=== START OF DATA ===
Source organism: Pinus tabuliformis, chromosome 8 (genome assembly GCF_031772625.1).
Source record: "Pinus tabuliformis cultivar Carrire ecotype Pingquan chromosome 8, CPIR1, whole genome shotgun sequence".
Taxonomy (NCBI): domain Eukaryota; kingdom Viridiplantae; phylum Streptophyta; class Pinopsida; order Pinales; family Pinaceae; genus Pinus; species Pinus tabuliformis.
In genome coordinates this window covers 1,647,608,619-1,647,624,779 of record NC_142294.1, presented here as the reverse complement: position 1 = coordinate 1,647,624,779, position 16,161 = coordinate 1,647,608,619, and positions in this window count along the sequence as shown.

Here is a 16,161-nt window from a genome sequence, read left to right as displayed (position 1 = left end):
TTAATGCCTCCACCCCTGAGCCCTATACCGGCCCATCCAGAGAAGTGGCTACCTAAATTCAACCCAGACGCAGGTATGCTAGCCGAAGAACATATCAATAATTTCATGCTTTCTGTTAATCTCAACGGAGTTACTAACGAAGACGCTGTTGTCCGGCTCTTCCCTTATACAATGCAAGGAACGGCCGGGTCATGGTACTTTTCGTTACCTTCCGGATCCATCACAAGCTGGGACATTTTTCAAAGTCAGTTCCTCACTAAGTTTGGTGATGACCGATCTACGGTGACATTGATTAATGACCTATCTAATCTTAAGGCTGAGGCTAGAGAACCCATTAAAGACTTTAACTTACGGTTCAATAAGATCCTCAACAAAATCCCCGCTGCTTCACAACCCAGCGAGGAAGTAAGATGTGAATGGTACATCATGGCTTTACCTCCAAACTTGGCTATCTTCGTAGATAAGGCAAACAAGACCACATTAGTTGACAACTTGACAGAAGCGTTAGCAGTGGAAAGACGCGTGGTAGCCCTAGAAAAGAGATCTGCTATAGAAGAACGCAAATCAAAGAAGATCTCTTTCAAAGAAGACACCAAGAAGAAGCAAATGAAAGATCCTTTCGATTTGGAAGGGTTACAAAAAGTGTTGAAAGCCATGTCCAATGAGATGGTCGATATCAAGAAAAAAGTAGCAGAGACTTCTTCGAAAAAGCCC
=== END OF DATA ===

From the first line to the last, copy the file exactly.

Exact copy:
Source organism: Pinus tabuliformis, chromosome 8 (genome assembly GCF_031772625.1).
Source record: "Pinus tabuliformis cultivar Carrire ecotype Pingquan chromosome 8, CPIR1, whole genome shotgun sequence".
Taxonomy (NCBI): domain Eukaryota; kingdom Viridiplantae; phylum Streptophyta; class Pinopsida; order Pinales; family Pinaceae; genus Pinus; species Pinus tabuliformis.
In genome coordinates this window covers 1,647,608,619-1,647,624,779 of record NC_142294.1, presented here as the reverse complement: position 1 = coordinate 1,647,624,779, position 16,161 = coordinate 1,647,608,619, and positions in this window count along the sequence as shown.

Here is a 16,161-nt window from a genome sequence, read left to right as displayed (position 1 = left end):
TTAATGCCTCCACCCCTGAGCCCTATACCGGCCCATCCAGAGAAGTGGCTACCTAAATTCAACCCAGACGCAGGTATGCTAGCCGAAGAACATATCAATAATTTCATGCTTTCTGTTAATCTCAACGGAGTTACTAACGAAGACGCTGTTGTCCGGCTCTTCCCTTATACAATGCAAGGAACGGCCGGGTCATGGTACTTTTCGTTACCTTCCGGATCCATCACAAGCTGGGACATTTTTCAAAGTCAGTTCCTCACTAAGTTTGGTGATGACCGATCTACGGTGACATTGATTAATGACCTATCTAATCTTAAGGCTGAGGCTAGAGAACCCATTAAAGACTTTAACTTACGGTTCAATAAGATCCTCAACAAAATCCCCGCTGCTTCACAACCCAGCGAGGAAGTAAGATGTGAATGGTACATCATGGCTTTACCTCCAAACTTGGCTATCTTCGTAGATAAGGCAAACAAGACCACATTAGTTGACAACTTGACAGAAGCGTTAGCAGTGGAAAGACGCGTGGTAGCCCTAGAAAAGAGATCTGCTATAGAAGAACGCAAATCAAAGAAGATCTCTTTCAAAGAAGACACCAAGAAGAAGCAAATGAAAGATCCTTTCGATTTGGAAGGGTTACAAAAAGTGTTGAAAGCCATGTCCAATGAGATGGTCGATATCAAGAAAAAAGTAGCAGAGACTTCTTCGAAAAAGCCC